Background

According to Finder’s research, 10 million of Australians don’t have a will. This number does not include most people under the age of 18, meaning slightly over 50% of adults still do not have a will. Finder’s research revealed that 14% of adults believed they did not have enough assets to have a will and 34% of adults ‘haven’t got around to it yet’. Without a valid will, this can lead to financial chaos.

Who needs a will?

Wills are not just for the rich and wealth. Regardless of how much or how little money you have, a will ensures that whatever personal belongings and assets you have will go to family or other beneficiaries you designate. Looking past property and personal belongings, if you have minor children, a will is a must. A will ensures that you get to choose your children’s legal guardian should you pass before your children are of legal adult age. Without a will, a court makes these decisions on out behalf through a length process called a probate.

Do you need a lawyer?

For most people, a will is very easy to produce and can be prepared using legal software such as Quicken Willmaker Plus or other software which helps you create a Living Will, Living Trust, Bypass Trust, Financial Power of Attorney and other important legal forms. If you have a more complicated estate, or you’re not comfortable using software for the more complicated documents you should consult and estate attorney who may work with a CPA or financial planner.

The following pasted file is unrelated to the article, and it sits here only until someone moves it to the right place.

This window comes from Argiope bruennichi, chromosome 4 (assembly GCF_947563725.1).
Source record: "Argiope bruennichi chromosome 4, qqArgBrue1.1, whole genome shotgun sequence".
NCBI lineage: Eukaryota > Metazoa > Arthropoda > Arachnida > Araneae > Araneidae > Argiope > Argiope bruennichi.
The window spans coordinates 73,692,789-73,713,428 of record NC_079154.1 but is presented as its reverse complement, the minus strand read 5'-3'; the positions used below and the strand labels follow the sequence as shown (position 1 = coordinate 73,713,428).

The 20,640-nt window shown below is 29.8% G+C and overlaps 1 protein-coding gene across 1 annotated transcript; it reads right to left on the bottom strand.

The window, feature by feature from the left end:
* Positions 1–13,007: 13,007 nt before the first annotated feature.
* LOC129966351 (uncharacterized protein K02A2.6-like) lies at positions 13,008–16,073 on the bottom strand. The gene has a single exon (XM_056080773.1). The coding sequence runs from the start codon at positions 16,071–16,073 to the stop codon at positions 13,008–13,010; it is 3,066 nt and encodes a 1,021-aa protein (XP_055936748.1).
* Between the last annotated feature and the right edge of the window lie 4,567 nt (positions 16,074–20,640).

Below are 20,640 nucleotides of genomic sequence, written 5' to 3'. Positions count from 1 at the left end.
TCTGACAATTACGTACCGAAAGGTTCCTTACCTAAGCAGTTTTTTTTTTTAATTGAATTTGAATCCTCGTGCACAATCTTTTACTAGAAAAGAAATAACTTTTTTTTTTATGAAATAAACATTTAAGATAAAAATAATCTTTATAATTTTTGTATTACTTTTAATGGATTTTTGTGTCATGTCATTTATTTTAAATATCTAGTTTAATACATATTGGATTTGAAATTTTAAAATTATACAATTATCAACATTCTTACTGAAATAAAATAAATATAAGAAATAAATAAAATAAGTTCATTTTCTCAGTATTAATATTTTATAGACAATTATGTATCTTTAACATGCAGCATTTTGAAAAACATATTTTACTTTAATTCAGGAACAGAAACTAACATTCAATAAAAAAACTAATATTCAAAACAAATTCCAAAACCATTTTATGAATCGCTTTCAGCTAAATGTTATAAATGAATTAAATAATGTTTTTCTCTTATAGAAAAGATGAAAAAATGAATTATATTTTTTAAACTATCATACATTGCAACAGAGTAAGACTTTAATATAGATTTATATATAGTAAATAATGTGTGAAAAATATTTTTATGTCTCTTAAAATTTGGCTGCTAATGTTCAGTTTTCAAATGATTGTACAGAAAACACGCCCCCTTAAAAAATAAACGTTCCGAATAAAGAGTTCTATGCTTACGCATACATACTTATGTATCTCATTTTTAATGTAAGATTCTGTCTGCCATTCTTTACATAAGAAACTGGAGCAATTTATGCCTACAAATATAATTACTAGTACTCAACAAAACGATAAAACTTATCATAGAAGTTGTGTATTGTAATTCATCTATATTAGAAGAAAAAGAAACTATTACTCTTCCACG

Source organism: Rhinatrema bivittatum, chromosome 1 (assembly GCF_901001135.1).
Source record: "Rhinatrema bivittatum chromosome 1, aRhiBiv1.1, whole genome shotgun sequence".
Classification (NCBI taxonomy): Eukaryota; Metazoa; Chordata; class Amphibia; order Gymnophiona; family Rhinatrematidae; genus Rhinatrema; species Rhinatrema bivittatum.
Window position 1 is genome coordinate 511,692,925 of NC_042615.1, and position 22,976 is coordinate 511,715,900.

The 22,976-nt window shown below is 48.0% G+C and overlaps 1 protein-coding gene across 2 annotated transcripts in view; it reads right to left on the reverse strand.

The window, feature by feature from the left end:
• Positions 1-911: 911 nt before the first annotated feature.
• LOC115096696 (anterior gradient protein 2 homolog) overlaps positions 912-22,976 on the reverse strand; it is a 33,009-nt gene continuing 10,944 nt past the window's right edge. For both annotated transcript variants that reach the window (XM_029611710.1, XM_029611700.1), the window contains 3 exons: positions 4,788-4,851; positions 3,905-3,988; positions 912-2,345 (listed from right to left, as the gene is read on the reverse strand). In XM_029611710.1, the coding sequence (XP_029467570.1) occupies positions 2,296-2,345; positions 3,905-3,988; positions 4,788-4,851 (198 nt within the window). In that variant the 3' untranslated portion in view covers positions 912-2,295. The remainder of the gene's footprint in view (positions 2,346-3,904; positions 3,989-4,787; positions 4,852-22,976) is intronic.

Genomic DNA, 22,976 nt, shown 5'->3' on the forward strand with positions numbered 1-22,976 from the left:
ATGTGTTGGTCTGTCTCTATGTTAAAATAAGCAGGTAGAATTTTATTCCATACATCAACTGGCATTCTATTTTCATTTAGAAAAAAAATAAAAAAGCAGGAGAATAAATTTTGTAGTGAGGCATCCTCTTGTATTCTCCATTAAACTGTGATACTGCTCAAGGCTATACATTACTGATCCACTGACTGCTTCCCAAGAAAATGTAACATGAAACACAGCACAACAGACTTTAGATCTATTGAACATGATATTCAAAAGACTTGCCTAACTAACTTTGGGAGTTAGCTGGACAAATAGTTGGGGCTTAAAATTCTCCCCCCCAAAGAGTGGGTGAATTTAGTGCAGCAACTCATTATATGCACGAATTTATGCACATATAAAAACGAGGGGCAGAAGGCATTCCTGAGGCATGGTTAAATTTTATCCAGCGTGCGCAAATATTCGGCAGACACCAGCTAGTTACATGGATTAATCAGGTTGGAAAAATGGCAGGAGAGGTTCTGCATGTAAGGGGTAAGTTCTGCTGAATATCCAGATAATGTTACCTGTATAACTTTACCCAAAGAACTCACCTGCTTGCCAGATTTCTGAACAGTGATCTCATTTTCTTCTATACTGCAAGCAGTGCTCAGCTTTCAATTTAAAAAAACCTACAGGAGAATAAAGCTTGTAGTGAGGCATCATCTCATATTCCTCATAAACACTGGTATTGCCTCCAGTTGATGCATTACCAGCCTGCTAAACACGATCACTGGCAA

How do you get started?

At a minimum your will at any stage in your life should appoint a guardian if you have minor children, appoint an executor to administer your will when you die and should spell out specifically how you want your property distributed. In deciding how you want your property to be distributed you will need to have the names, addresses and birth dates for anyone named in your will (children, spouse, proposed guardians, executor and other beneficiaries).You will also need to keep a record of amounts of all debts including mortgages, car loans, student loans, business loans and credit card accounts.

It is also essential to keep copies of existing wills, trusts, divorce decrees and any other legal documents that might affect your will. As life changes it is also best practice to revisit your will periodically or upon certain major life events to ensure that your will still reflects your desire. Lastly, the best of wills will be rendered useless if nobody knows how to find it. Make sure your family members and your executor know where your will is kept.

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